Résumé Introduction Le métier de cadre de santé a dû s’adapter pour permettre aux équipes de s’approprier la démarche qualité. Objectif de l’étude Notre objectif est de réaliser un état des lieux des connaissances des soignants sur les indicateurs de qualité et de sécurité des soins (IQSS). Méthode Un courriel a été envoyé à 202 établissements. Les cadres de santé et soignants non cadres (SNC) ont eu la possibilité de répondre en ligne ou par courrier. Principaux résultats Au total, 69 % des SNC ont connaissance des indicateurs de qualité de leur service ; 47,7 % des SNC ne connaissent pas les indicateurs de qualité de la Haute Autorité de santé. Si les cadres de santé favorisent l’appropriation des IQSS par les SNC, cela ne semble pas suffisant. Le management visuel pourrait permettre aux cadres de santé de développer la connaissance des IQSS en responsabilisant les professionnels, en les rendant acteurs du recueil de ces IQSS.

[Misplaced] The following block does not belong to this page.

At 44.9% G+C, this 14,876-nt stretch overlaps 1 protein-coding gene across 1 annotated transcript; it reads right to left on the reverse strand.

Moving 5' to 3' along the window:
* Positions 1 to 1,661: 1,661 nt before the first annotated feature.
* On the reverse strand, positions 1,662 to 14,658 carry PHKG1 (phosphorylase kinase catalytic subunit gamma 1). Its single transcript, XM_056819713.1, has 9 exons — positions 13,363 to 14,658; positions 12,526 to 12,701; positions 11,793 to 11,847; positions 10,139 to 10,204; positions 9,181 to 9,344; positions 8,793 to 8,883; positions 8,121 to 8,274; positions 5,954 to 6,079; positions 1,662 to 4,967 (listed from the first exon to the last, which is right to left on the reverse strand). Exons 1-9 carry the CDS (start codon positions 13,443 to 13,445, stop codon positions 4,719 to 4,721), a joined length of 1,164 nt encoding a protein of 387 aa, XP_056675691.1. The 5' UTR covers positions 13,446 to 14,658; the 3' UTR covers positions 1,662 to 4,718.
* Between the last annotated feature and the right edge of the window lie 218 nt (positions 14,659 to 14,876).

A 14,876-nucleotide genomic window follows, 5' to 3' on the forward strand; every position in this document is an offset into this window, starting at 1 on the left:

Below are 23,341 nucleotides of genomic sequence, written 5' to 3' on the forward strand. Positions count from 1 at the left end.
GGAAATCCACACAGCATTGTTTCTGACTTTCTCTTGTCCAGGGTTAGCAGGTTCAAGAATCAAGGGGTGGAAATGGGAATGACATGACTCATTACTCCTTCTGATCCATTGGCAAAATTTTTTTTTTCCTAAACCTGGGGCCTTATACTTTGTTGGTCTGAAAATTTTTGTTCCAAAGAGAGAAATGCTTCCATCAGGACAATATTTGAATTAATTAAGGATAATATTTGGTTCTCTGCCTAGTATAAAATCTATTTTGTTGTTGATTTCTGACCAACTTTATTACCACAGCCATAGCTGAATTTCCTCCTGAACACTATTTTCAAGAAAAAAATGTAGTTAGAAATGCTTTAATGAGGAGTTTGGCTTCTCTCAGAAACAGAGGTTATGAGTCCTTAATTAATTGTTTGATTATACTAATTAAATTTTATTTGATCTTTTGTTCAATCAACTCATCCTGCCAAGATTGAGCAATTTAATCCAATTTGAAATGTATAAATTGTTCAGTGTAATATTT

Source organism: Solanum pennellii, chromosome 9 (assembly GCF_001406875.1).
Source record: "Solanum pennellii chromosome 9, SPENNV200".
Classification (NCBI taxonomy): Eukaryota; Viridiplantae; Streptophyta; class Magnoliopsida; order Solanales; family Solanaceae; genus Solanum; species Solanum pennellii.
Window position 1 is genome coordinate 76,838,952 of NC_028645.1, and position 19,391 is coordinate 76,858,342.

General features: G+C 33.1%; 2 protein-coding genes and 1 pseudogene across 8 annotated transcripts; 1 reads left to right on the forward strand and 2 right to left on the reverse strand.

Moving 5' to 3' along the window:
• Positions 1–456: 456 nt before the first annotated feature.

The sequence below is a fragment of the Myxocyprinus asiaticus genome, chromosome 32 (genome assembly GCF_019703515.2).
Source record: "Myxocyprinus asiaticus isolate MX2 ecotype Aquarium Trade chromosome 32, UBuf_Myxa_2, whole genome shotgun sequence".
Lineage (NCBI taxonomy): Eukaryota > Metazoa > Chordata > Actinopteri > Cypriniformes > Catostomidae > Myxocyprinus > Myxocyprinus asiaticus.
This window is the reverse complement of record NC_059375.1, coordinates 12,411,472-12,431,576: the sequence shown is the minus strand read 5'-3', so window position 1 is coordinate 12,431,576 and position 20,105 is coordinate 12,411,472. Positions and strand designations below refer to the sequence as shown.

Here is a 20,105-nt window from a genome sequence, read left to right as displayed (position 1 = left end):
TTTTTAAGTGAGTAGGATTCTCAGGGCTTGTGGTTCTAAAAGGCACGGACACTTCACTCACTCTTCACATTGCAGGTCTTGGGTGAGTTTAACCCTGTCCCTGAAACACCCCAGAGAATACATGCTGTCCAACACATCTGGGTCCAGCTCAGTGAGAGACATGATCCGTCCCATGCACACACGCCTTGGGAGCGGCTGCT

Background The purpose of the present study was to determine whether patients receiving a stress echocardiogram or myocardial perfusion imaging (MPI) test have differences in subsequent testing and outcomes according to accreditation status of the original testing facility.Methods and resultsAn all-payer claims dataset from Maine Health Data Organization from 2012 to 2014 was utilized to define two cohorts defined by an initial stress echocardiogram or MPI test. The accreditation status (Intersocietal Accreditation Commission (IAC), American College of Radiology (ACR) or none) of the facility performing the index test was known. Descriptive statistics and multivariate regression were used to examine differences in subsequent diagnostic testing and cardiac outcomes.We observed 4603 index stress echocardiograms and 8449 MPI tests. Multivariate models showed higher odds of subsequent MPI testing and hospitalization for angina if the index test was performed at a non-accredited facility in both the stress echocardiogram cohort and the MPI cohort. We also observed higher odds of percutaneous coronary interventions (PCI) performed (OR 1.68, 95% CI 1.13-2.50), if the initial MPI test was done in a non-accredited facility.Conclusion Cardiac testing completed in non-accredited facilities were associated with higher odds of subsequent MPI testing, hospitalization for angina, and PCI.